Amelia Bloomer is not
a proper lady. She thinks proper ladies of the 19th century are silly. They're not allowed to vote, not supposed to work, and all that fuss about clothes! Ridiculously wide hoop skirts, yards and yards of hot petticoats, and cruelly tight corsets supported by whalebone or steel made women faint at the drop of the hat: "What was proper about that?" So Amelia, being so very improper, sets out to revolutionize the world for women.
Not only does she start her own newspaper and try to change the voting laws, she also popularizes a new fashion. This bold new garb shocks the proper ladies, but frees all others to move, digest, breathe, and think about something other than keeping from fainting (such as voting and working). Named for their best spokesperson, bloomers marked the start of a kinder, gentler approach to women's fashion--and women's rights.
Shana Corey's lightly humorous voice is perfect for this true story about the 19th-century women's rights activist. A note at the end provides horrifying and fascinating information about women's restrictive clothing (corsets sometimes displaced internal organs!) and the dress reform that Amelia Bloomer spearheaded. Chesley McLaren's breezy, exuberant illustrations charmingly reflect her background in fashion design and illustration. (Ages 5 to 8) --Emilie Coulter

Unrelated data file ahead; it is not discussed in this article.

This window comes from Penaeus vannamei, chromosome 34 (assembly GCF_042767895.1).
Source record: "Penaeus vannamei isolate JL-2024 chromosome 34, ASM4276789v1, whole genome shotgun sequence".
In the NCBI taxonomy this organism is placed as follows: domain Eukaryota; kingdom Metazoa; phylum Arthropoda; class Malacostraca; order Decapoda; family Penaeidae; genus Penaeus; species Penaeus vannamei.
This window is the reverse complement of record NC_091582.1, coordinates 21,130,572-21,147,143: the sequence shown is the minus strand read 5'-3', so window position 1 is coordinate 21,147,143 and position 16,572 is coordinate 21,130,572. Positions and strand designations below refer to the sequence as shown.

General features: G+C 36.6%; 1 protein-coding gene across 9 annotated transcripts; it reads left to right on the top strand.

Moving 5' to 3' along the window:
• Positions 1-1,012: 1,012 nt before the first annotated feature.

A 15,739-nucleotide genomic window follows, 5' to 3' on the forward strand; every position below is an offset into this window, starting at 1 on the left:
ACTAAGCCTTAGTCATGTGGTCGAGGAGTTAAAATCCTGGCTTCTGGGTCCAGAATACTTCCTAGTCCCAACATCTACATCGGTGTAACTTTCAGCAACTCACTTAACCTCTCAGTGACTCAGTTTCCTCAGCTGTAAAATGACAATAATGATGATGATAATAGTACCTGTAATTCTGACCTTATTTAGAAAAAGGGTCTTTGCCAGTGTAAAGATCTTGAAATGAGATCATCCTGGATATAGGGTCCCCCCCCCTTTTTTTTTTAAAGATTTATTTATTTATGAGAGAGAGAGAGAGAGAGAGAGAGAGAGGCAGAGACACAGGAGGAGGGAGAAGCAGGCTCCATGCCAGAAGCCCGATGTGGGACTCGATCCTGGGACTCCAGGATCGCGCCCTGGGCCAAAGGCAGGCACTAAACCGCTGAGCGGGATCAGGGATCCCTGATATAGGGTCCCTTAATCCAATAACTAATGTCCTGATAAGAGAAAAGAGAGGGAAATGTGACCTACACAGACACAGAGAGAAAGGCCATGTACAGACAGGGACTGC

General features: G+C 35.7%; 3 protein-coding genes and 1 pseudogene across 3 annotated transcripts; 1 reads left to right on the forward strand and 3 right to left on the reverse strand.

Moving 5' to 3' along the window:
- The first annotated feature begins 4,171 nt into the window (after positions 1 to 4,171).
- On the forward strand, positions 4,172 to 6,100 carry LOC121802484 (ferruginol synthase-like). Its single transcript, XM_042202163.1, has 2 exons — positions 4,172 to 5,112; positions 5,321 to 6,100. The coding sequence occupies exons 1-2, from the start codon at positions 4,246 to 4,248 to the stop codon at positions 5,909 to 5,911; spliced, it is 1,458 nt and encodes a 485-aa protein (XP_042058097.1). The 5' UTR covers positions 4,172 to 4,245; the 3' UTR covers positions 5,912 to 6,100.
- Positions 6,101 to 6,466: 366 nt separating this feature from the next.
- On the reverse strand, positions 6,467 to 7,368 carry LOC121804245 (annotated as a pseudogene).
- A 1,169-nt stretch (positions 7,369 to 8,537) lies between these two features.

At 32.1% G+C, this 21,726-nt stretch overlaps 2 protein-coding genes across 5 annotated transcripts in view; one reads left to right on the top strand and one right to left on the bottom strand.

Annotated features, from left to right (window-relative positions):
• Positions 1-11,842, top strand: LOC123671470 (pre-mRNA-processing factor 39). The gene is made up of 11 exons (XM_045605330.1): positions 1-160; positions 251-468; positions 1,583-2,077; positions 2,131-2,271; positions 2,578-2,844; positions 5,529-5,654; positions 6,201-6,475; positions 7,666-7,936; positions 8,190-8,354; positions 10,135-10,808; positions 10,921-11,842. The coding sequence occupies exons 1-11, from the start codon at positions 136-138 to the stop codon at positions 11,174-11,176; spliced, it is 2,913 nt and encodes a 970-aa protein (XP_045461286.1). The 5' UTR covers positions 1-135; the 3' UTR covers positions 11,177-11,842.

From Publishers Weekly
Modern rebels meet a kindred spirit in Corey and McLaren's exuberant debut that introduces feminist pioneer Amelia Bloomer. "Amelia Bloomer was NOT a proper lady," trumpets the text, which tells how to recognize 19th-century women of propriety: "Their dresses were so long that... their skirts swept up all the mud and trash from the street. What was proper about that?" Amid graceful illustrations of ladies in overblown ruffles and breath-restricting corsets, Amelia appears in a practical navy blue dress, hatless. Amelia is especially impressed by suffragist Elizabeth Cady Stanton's cousin, Libby Miller, who has the good sense to wear a knee-length skirt over baggy, gathered pants. Amelia pronounces the outfit "Brilliant!" and publicizes it in the women's newspaper that she edits. Fans and foes alike name the new look after her. The title, styled as a taunt, implies Amelia's daring, and the conclusion links bloomers to body-baring "1920's swimwear" and groovy "60's bellbottoms." McLaren presents Amelia's fashion statement in gestural gouaches that imitate designers' sketches; the characters seem to float across the white pages. The artist's palette incorporates the strong violet, deep pink and yellow of aniline dyes, and a curvy typeface complements decorative curlicues in the images. In a breezy and delightfully chic manner, Corey and McLaren tell an inspiring tale of nonconformity. Ages 5-8. (Mar.)
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